Check out a very interesting post by David Lappi on trends in global temperature: not just the last 100 years, but the last 10,000 years, the last 5 million years and the last 65 million years.
The two striking things about the trends shown are the huge shorter term natural variations (dwarfing recent ones) and the overall downward trend of the last 5,000 years or so.
A disturbing entry into the common wisdom in recent years has been the “precautionary principle”, basically the idea that if we can imagine some dire consequence of something, then we should do whatever is possible about it before the evidence fully justifies it. The problem with this “principle” is that it enshrines action (generally, of course, compulsory government action) in the absence of strong objective evidence. But arbitrary claims (i.e. claims made without valid objective evidence) are cognitively worthless, as they have no actual link to reality. To enshrine them as a principle demanding action is not only unjustified but dangerous. It is not only to look clear-eyed at the dire consequences of something we don’t know, but to not look at all at the consequences of the alternatives.
And current climate science claims about what we’re doing to the climate and what we should do about it are, I fear, just arbitrary claims: simply because despite years of tweaking, the not only can’t predict anything, but can’t explain past variations in anything but the broadest generalisations. That is not knowledge: that is just the first baby steps of something that might become a grown-up science one day. Take another look at the graphs of past global temperatures: current climate science can’t even explain the long-term trends, let alone the shorter-term forest of spikes.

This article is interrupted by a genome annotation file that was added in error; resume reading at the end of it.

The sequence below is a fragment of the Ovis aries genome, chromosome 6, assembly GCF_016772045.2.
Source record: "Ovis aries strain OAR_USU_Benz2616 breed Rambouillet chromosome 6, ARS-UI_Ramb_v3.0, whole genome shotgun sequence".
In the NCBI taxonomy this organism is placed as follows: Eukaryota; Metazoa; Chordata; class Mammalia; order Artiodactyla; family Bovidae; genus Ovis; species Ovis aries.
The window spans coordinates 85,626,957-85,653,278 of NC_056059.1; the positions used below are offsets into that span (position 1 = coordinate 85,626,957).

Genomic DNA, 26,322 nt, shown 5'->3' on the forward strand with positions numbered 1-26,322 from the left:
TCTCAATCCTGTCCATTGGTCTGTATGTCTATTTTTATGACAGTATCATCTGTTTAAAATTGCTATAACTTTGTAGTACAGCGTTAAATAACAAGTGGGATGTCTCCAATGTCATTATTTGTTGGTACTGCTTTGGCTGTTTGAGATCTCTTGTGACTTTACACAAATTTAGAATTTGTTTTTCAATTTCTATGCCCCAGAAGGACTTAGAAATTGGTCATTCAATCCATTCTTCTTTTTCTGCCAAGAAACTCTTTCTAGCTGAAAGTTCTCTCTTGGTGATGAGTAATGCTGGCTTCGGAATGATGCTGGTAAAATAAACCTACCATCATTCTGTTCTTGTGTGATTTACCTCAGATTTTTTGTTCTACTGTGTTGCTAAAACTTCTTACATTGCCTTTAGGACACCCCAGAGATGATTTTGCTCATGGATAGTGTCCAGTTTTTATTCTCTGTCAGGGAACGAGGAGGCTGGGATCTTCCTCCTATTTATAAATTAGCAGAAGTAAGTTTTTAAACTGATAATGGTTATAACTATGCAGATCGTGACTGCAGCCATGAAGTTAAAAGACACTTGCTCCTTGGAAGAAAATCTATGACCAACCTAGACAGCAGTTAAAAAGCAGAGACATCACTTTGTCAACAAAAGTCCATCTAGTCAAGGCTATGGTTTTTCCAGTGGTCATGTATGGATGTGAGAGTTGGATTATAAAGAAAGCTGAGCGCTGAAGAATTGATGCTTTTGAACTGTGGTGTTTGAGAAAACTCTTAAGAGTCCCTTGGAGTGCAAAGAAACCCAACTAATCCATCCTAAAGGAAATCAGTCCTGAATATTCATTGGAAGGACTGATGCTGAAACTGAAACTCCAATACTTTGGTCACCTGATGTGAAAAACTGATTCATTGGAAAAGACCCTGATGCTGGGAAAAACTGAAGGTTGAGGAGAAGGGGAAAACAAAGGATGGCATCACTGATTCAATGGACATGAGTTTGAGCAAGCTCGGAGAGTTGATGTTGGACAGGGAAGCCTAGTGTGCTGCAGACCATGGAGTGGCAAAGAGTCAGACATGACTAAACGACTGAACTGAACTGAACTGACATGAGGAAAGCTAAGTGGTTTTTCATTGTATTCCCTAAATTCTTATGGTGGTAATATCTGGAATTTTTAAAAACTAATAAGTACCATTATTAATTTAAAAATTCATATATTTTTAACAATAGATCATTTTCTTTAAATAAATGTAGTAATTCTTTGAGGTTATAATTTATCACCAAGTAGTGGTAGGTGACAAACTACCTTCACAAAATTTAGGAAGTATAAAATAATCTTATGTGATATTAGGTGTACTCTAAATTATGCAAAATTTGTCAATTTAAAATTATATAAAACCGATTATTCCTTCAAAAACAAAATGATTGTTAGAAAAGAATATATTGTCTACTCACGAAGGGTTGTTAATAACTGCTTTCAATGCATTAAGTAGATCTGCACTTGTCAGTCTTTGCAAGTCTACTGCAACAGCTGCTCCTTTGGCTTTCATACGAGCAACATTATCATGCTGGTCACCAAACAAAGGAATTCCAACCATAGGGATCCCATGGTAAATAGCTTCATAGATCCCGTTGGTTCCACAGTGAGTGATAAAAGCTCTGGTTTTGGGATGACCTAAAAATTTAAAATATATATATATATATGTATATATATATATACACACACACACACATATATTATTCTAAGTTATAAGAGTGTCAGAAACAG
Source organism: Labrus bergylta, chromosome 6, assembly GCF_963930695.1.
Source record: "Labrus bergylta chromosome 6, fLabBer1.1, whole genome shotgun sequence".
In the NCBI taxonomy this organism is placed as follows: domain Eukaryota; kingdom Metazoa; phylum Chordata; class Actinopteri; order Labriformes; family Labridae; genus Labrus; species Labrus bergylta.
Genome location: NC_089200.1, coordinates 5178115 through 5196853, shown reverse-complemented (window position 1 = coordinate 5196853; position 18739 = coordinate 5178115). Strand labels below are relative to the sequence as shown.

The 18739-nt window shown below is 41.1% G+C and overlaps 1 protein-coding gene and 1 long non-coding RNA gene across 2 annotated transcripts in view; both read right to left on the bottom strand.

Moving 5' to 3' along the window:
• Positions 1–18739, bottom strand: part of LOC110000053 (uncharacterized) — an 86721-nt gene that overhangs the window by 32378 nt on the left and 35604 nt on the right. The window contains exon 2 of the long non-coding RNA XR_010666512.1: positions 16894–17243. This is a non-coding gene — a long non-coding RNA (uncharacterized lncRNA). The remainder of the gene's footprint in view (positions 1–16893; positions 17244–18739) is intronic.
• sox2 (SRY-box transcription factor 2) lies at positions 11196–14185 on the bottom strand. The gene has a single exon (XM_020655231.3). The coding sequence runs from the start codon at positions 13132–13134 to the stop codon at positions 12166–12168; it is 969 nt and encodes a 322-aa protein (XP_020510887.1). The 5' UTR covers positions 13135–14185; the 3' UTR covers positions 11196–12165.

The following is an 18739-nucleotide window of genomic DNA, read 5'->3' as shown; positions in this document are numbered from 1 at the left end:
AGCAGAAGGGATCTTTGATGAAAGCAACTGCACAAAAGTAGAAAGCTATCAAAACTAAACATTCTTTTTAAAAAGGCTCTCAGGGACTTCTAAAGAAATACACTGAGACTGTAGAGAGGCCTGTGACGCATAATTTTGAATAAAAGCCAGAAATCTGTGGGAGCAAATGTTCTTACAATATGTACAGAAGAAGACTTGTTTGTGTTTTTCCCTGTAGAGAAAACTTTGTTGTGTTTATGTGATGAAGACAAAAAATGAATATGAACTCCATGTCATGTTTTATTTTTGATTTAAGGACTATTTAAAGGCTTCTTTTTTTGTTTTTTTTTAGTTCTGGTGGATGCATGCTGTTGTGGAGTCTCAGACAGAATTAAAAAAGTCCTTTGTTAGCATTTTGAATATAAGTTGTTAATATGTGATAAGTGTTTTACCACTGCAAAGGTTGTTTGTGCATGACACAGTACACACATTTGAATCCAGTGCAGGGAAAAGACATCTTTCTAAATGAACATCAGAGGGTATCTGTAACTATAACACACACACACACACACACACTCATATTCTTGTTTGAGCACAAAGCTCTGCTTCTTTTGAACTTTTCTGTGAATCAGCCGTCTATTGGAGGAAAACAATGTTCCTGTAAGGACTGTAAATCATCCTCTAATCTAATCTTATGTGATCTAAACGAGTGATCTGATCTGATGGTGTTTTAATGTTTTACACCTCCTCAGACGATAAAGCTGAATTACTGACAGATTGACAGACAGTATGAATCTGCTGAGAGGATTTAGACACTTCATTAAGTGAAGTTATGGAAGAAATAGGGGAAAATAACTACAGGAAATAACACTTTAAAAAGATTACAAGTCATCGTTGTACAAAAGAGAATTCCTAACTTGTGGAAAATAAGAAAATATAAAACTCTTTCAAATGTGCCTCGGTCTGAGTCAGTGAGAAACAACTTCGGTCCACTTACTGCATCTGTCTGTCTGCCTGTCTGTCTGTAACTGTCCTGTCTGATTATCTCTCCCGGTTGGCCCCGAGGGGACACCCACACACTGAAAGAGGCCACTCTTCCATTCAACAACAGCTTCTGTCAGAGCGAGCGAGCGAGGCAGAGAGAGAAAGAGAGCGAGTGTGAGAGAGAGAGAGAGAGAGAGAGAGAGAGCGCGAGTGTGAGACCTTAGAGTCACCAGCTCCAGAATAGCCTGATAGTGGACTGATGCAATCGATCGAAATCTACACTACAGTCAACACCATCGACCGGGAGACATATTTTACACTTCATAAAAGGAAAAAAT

Now we see the clear and present danger of the “precautionary principle”. We have known for years that we are overdue for another ice age, and a new ice age would have far more dire effects on us than a few degrees of warming. We can cope with the latter by work and rearrangements: the latter would cause widespread famine. And as Lappi points out, we are not only overdue for another one, but the trend ignoring the recent uptick is down, down, down. Even if the recent slight warming trend is caused by human emissions of carbon dioxide: maybe that’s what will hold the ice age at bay, at least long enough for technology to come up with other answers.
The only thing arbitrary claims deserve is the simple disarmament of proposing equal and opposite claims. So instead of dishonest one-sided questions about what we should do about “global warming”:
Human carbon dioxide emissions are causing global temperature rises: should we reduce our emissions to try to stop it?
Let’s also ask this equally (or more) valid reverse:
Human carbon dioxide emissions might protect us from another ice age. Should we simultaneously reduce our ability to cope, and hasten its onset, by severely degrading our economies in order to reduce them?
I wonder what the results of that poll would be?